However, just reading through the transcripts for the mission, you can easily find out that’s not true. On both December 27 and 28, the crew worked a full day, including observing Comet Kohoutek from the station, and were in constant communication with the ground.
One day that could have been misconstrued as the “strike” is Monday, December 10. This was the day when the crew finally got their first day off on the mission, although they stilled worked intermittently. This was not unscheduled – NASA had given them permission, and the crew made the most of it.
“So we took our day off and did what we wanted to do,” commander Jerry Carr said in a NASA interview years after the mission in 2000. “We all took a shower. Bill and I did some reading and some looking out the window, doing Earth observations, photographs and things… We had a good day.”
Another possibility is Wednesday, December 26, 1973. This was when the crew had another day off, enjoying some leisure time aboard the station. As well as having a shower, they played darts, listened to music, and took some time to catch up on sleep.
Carr does note, however, that during the course of one of their rest days (it’s not clear which one he’s talking about) they “got careless with our radios”. Skylab was not in constant communication with the ground but instead went through periods of acquisition of signal (AOS) and loss of signal (LOS) on each 93-minute orbit. During one AOS period on their day off, the team seemingly forgot to switch on their radio.
“So the press just thought that was wonderful,” said Carr. “They said, ‘Look at that. These testy old crabby astronauts up there won’t even answer the radio now. They’ve turned off their radio and they won’t listen to the people on the ground.’ So we have lived under that stigma all these years.”
There was undoubtedly some tension between the crew and the ground during the mission. This was evident right from the start, when an ill-informed decision by the crew led to some problems.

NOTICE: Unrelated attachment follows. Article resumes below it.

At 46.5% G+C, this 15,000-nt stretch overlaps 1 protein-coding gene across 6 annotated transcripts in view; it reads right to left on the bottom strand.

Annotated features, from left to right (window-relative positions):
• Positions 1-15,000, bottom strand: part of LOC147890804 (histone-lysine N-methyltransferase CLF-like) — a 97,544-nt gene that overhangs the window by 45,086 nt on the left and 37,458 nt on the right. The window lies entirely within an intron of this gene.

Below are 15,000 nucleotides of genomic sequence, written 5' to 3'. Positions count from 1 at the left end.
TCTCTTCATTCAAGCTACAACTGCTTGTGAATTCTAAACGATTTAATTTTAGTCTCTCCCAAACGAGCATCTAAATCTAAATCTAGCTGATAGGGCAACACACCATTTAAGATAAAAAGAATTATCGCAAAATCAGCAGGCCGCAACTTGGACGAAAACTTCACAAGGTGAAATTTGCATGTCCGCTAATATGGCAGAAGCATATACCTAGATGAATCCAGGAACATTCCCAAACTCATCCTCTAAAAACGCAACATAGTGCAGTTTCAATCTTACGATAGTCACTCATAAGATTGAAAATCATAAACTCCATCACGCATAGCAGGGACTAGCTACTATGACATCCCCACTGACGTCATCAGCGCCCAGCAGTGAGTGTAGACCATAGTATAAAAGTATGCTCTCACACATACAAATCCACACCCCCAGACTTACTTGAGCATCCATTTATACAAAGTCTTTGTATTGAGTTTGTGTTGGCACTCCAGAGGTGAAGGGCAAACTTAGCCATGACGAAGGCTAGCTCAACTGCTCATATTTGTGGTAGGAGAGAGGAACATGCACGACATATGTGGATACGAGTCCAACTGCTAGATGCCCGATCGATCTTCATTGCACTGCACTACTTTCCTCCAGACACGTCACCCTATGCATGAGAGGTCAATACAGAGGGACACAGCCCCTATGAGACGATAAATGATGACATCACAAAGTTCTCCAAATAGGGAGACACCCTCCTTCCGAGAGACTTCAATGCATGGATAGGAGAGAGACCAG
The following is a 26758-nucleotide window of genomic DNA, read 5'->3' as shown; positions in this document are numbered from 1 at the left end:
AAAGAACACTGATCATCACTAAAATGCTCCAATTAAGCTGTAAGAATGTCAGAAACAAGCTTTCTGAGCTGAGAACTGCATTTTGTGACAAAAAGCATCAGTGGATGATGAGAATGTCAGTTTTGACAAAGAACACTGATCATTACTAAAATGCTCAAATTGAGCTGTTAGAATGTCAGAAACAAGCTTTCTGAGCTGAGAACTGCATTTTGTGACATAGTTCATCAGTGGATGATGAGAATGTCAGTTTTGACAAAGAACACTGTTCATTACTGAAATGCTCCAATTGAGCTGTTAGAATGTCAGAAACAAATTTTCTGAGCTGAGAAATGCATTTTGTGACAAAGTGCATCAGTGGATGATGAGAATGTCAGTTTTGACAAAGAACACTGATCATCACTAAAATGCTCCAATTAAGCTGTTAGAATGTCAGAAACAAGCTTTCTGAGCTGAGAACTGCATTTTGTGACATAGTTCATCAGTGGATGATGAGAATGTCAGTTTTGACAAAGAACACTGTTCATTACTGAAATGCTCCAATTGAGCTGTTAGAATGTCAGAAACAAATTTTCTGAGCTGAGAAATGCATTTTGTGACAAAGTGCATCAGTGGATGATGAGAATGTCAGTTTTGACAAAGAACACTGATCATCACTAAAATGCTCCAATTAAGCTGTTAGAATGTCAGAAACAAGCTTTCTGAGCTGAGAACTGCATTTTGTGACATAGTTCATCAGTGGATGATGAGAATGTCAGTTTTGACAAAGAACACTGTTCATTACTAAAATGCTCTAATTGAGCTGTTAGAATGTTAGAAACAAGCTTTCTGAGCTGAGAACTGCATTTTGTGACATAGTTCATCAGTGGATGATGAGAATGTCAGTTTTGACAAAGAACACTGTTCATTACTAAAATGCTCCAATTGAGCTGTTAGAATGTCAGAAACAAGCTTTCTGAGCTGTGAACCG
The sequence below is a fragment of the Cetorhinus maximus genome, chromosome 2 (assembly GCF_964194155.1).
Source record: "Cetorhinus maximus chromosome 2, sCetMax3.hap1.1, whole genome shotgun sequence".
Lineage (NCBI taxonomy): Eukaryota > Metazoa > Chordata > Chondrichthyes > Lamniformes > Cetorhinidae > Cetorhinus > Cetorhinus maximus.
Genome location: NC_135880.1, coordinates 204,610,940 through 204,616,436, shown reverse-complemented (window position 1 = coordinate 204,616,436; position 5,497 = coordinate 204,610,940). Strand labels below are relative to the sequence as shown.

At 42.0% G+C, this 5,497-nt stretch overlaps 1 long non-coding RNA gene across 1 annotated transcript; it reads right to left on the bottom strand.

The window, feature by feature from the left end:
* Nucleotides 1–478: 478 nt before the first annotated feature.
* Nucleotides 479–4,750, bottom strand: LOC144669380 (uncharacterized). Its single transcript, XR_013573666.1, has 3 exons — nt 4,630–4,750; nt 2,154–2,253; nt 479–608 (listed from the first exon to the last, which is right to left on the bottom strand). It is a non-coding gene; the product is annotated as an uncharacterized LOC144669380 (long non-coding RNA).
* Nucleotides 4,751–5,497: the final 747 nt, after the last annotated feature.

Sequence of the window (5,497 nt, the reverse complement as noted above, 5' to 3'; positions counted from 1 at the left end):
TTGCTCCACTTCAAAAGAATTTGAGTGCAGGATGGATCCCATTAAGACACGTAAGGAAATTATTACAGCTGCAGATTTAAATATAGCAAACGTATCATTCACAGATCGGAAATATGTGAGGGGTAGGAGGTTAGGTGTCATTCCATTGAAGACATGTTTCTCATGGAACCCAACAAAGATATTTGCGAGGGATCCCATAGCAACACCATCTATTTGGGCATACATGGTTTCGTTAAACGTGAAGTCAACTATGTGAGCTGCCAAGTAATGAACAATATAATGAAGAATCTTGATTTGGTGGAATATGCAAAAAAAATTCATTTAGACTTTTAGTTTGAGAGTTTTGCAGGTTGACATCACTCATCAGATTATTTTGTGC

After the launch on November 19, 1973, one of the astronauts – Bill Pogue – became sick and vomited into a bag. The crew did not want to alert ground control for fear it would cause a fuss, so they had a discussion and decided to throw the bag away. Unfortunately, they’d left their radio on by mistake. NASA had heard the whole attempt at a cover-up.
“They were reprimanded by [Apollo 14 astronaut] Alan Shepard on the air,” author Dwight Steven-Boniecki, director of an upcoming film called Searching for Skylab, told IFLScience. “This created bad blood from the outset.”
Frequent back and forths between the astronauts and NASA, perhaps more so than there had been on other missions, were a testament to the continued tensions. The astronauts were constantly bringing up the issue of their workload and asking for more free time.
For example, on December 27, when discussing upcoming time off, the astronauts were keen to have an extra two hours on the morning of January 2 so they could sleep in. NASA, however, wanted them to take the time off on the previous day.
“I think our first choice would be to slip the day off one day to January 2,” commander Carr radioed down, according to the transcript. “The reasoning here is… that one of the nicer aspects of the day off is to sleep in an extra two hours.”
NASA did not agree. “There is a strong feeling here that we would like to keep January the 1st as the day off,” Carl Henize, the capsule communicator at the time, responded. “That’s partly due to not wanting to rejuggle schedules too much… We will chew it over and let you know.”